Tuesday, February 25, 2014

The Absorbent Mind, Chapter 5: The Miracle of Creation — Lessons for Life

“Thinkers in every age have been struck by the astonishing fact that a being which at first does not exist, should end by becoming a man or a woman, able even to think and to have ideas of its own.” — Maria Montessori, The Absorbent Mind, p. 34.

namc montessori studying absorbent mind chapter 5 baby holding finger

When I first read Chapter 5 of The Absorbent Mind, The Miracle of Creation, I found myself thinking of the scientific advances that have happened since Montessori’s time.

Studying the Works of Montessori - The Absorbent Mind, Chapter 4: The New Path

I admit, I began skimming the first part of the chapter that discusses conception, cell division, and heredity. Then, I saw the illustration on page 37 and thought, “That’s a Golden Bead 100-chain.” Intrigued, I went back to read how the illustration fit into the idea of individual creation.

namc montessori studying absorbent mind chapter 5 gene chain illustration
A chain of 100 genes pictured as a line (Montessori, 1964)

While talking about chromosomes and genes, Montessori purposely used an illustration that we are familiar with, the 100-bead chain, to help us connect new knowledge to something that we already know. This is seen again and again throughout the Montessori curriculum. By beginning with what is known and moving to the unknown, the student, no matter her age, makes connections that lead to that “A ha!” or “Wow!” moment when she discovers something new.

namc montessori studying absorbent mind chapter 5 teacher boy working with 100 bead chain

I had another “A ha!” moment later in the chapter where Dr. Montessori discusses how specialized cells make up each organ and how each organ, while having its own unique function, must work together as a whole community to ensure the survival of the organism. She then goes on to create an elaborate metaphor comparing this complex two-system organism to a river and a control-room or command center. In her metaphor, the river carries and collects nourishment to the organism and the command center transmits data to various parts of the organism. (Montessori, 1964) I instantly recognized this detailed metaphor as Montessori’s impressionistic “Great River” lesson. In the impressionistic lesson, the river is blood, which carries nourishment to every cell while also carrying away impurities. The command center is the central nervous system, which controls our every move.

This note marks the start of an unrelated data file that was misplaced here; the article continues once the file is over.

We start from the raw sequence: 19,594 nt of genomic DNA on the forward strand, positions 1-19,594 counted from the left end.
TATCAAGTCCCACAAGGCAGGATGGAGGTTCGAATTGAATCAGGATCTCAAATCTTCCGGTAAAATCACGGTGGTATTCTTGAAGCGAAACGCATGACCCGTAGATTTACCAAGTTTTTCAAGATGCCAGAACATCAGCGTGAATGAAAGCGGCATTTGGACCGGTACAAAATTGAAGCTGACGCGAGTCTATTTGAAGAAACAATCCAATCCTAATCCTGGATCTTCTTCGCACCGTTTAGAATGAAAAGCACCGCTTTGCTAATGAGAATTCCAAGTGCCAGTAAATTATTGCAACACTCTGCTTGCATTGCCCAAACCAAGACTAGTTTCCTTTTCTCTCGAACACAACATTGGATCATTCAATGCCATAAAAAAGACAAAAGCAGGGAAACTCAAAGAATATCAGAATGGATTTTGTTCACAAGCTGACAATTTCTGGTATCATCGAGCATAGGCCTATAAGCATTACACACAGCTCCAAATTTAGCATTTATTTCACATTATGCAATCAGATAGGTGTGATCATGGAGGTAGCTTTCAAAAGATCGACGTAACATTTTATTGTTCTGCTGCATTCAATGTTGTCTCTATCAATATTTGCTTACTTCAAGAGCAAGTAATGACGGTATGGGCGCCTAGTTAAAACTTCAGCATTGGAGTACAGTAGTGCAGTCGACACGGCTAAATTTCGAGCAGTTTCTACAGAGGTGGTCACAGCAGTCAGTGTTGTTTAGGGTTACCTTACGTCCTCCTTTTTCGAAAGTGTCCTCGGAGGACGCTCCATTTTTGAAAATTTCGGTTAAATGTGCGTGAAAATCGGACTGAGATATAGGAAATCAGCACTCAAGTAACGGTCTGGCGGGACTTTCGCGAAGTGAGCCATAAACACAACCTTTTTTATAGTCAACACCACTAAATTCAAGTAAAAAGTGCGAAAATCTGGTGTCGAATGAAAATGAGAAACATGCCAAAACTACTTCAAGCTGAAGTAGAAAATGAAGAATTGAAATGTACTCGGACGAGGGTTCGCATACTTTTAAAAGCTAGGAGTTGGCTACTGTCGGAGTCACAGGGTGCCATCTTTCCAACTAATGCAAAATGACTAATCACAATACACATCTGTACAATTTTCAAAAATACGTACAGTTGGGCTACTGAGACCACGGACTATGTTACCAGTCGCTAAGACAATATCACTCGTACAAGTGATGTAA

While there has been and continues to be amazing human biological and genetic discoveries since Dr. Montessori’s time, the ease with which she makes this information understandable to even young children continues to amaze me. The 100-bead chain is a sensorial and impressionistic way to help children understand the path of genetic material and the Great River metaphor helps children understand the complexity of the hidden organ systems within the human body. While science continues to discover, Montessori’s lessons stand that test of time.

namc montessori studying absorbent mind chapter 5 girl running

“…if we remember that all this comes from a single cell, the primitive round germinal cell, then we feel upon us the spell of the wonder and majesty of nature.” — Maria Montessori, The Absorbent Mind, p. 46.

Work Cited
Montessori, Maria. The Absorbent Mind. Wheaton, IL: Theosophical Press, 1964.
As much as possible, NAMC’s web blog reflects the Montessori curriculum as provided in its teacher training programs. We realize and respect that Montessori schools are unique and may vary their schedules and offerings in accordance with the needs of their individual communities. We hope that our readers will find our articles useful and inspiring as a contribution to the global Montessori community.
© North American Montessori Center - originally posted in its entirety at Montessori Teacher Training on Tuesday, February 25, 2014.


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